"DevOps is that it allies the philosophy of flexibility and speed associated with DevOps with the creation of low-code products. The benefit of this approach is that it enhances inclusion and collaboration"

The way we conceptualize applications is changing. The trendy perspective is to view large applications as a number of smaller services that can each be independently managed albeit still in communication with other components via lightweight protocols. These smaller components are called microservices. To generate a user response, multiple microservices may be called upon simultaneously. The edge microservices provide is that components can be independently managed to mean that response, maintenance, and evolution are easier and faster. The app as a whole becomes less clunky in operation and more adaptive.

Speed and flexibility are key components of DevOps culture. Serverless computing facilitates both and consequently is preferred by DevOps teams. The concept of serverless computing is that of an architectural model where computing services are provided on an as-used basis and in a flexible manner that is responsive to specific requirements. The cloud provider takes care of the backend and infrastructure maintenance, freeing DevOps teams to focus on the front end and services. This helps DevOps teams develop and deploy faster. It also facilitates quick maintenance and upgrade. The process lends itself to automation thereby enhancing the potential for rapid streamlining and refinement to achieve seamless functioning. Examples of providers offering serverless computing services include AWS Lambda, IBM open whisk, and Microsoft Azure among others.

Low-Code DevOps is an evolving trend in DevOps albeit it's not a very common sight on the tech scene. A simple understanding of the concept of low-code DevOps is that it allies the philosophy of flexibility and speed associated with DevOps with the creation of low-code products. The benefit of this approach is that it enhances inclusion and collaboration. Non-DevOps team personnel can easily cross-skill and provide effective contributions to the DevOps process bypassing the barrier of a code-intensive process. Developers of all skill levels can build and contribute better to a low-code system.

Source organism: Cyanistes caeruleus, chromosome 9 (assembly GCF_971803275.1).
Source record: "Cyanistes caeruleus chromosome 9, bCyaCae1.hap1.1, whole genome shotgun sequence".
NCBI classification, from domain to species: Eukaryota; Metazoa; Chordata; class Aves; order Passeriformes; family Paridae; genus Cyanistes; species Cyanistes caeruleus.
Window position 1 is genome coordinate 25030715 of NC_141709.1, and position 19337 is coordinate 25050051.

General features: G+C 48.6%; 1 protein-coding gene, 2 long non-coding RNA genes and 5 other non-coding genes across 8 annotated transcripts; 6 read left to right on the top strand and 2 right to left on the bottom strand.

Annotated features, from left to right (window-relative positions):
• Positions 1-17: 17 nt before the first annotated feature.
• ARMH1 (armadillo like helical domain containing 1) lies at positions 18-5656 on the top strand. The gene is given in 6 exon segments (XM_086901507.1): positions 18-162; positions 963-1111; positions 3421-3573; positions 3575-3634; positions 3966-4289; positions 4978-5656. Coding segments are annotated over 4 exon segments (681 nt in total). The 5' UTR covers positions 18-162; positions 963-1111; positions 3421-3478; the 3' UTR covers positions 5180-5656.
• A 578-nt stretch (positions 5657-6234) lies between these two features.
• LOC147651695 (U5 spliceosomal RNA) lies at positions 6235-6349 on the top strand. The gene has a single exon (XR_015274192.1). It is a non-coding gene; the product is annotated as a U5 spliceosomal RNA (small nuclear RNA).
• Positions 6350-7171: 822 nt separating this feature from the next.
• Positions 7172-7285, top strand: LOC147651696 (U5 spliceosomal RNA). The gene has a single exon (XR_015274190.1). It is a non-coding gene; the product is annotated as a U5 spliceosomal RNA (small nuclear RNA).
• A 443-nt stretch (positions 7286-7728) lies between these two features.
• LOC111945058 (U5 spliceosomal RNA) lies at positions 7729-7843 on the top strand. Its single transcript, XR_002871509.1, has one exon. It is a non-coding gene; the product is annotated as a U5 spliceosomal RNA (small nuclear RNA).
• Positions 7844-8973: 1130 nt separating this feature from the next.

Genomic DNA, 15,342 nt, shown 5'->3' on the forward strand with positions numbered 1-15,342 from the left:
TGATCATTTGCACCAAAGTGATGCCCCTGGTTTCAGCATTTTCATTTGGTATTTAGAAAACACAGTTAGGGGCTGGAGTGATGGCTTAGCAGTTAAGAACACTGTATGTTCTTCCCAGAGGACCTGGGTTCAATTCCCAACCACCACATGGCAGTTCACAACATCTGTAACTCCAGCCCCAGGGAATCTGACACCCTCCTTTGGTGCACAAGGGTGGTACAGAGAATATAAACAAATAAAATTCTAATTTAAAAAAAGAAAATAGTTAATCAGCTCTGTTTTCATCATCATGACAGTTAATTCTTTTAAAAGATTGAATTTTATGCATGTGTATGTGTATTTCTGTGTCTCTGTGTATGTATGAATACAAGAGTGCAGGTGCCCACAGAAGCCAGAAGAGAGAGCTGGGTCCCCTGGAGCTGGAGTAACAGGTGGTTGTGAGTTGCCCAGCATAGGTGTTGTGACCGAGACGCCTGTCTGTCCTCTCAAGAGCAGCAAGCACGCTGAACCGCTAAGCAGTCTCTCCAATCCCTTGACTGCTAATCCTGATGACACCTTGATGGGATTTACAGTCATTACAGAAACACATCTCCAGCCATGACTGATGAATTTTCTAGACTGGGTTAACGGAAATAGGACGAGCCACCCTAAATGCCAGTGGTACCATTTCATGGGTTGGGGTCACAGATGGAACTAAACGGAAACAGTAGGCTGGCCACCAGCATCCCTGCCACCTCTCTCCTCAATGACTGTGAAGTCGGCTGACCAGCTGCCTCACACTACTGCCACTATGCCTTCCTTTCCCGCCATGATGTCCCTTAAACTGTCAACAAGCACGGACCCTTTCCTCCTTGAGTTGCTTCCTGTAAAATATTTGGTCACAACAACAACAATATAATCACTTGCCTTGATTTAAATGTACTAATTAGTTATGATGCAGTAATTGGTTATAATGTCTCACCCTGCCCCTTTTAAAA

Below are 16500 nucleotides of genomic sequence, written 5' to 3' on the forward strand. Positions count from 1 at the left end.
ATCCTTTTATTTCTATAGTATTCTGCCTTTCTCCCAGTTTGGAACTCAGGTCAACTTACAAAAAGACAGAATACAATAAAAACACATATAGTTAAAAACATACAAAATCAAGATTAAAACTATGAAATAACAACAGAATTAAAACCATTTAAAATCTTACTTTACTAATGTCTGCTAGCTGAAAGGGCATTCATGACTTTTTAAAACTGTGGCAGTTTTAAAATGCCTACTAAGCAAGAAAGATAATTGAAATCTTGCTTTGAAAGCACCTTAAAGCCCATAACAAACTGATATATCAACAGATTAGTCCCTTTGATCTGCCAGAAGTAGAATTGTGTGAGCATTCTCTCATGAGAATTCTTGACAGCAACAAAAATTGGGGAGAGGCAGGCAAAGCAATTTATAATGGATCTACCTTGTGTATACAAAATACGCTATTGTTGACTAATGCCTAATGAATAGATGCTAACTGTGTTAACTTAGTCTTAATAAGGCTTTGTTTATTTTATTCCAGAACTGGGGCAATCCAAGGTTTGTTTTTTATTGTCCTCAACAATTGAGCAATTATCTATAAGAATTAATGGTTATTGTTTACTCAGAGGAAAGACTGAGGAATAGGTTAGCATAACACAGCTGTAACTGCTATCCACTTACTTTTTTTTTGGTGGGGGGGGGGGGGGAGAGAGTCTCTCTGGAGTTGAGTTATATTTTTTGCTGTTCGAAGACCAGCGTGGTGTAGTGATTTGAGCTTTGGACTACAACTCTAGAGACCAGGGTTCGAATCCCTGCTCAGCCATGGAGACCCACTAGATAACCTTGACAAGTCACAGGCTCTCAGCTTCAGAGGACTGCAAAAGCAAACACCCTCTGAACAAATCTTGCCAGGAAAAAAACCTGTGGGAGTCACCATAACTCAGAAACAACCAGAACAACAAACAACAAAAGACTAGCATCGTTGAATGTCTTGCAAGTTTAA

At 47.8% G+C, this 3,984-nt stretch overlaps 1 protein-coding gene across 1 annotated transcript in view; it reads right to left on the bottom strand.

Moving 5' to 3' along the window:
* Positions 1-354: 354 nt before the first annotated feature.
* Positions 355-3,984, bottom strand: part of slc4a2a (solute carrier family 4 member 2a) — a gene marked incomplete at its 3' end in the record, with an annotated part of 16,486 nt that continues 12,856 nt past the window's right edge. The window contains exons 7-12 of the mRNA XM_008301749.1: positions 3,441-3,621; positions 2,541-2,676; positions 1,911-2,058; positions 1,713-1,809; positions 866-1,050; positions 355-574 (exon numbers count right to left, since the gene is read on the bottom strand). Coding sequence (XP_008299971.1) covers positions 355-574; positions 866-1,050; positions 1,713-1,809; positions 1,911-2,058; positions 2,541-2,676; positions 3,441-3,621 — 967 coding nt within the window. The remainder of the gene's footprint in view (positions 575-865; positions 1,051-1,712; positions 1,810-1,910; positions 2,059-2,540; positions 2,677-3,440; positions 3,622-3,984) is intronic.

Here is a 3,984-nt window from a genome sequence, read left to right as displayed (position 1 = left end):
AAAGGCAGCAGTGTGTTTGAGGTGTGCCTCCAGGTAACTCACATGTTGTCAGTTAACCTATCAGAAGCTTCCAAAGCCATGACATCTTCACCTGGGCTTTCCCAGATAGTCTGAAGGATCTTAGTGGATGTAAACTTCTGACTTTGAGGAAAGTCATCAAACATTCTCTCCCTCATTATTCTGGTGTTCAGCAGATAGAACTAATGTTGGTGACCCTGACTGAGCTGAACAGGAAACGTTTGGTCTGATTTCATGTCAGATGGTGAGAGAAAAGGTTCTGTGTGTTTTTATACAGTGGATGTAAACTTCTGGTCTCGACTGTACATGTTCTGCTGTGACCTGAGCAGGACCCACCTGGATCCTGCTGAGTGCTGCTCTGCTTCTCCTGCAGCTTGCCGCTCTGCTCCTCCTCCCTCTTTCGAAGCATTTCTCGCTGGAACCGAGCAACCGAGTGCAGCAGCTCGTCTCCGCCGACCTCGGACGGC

Artificial Intelligence for IT Operations (AI OPS) is a term that refers to the integration of AI into DevOps.The objectives behind this increased focus on Artificial Intelligence and Machine Learning integration into DevOps include increased automation, efficiency, and scalability of the process. With AI in play, real-time detection and diagnosis of issues as well as solution creation based on historic patterns can be achieved. This in turn has the potential to make the DevOps process more efficient, responsive, and fit for purpose.

Like DevOps, GitOps is a modern approach to software development and IT operations. However, unlike DevOps that's essentially a culture set of best practices that can be flexibly applied, GitOps relies on a particular tool- Git. It functions as an operational framework that relies on Git repositories as a source of truth. A synergistic relationship can exist between GitOps and DevOps, especially where the Kubernetes system is concerned. GitOps can be utilized to promote DevOps practices in appropriate environments such as a Kubernetes cluster. When appropriately deployed, GitOps can accelerate workflow and boost efficiency for DevOps teams.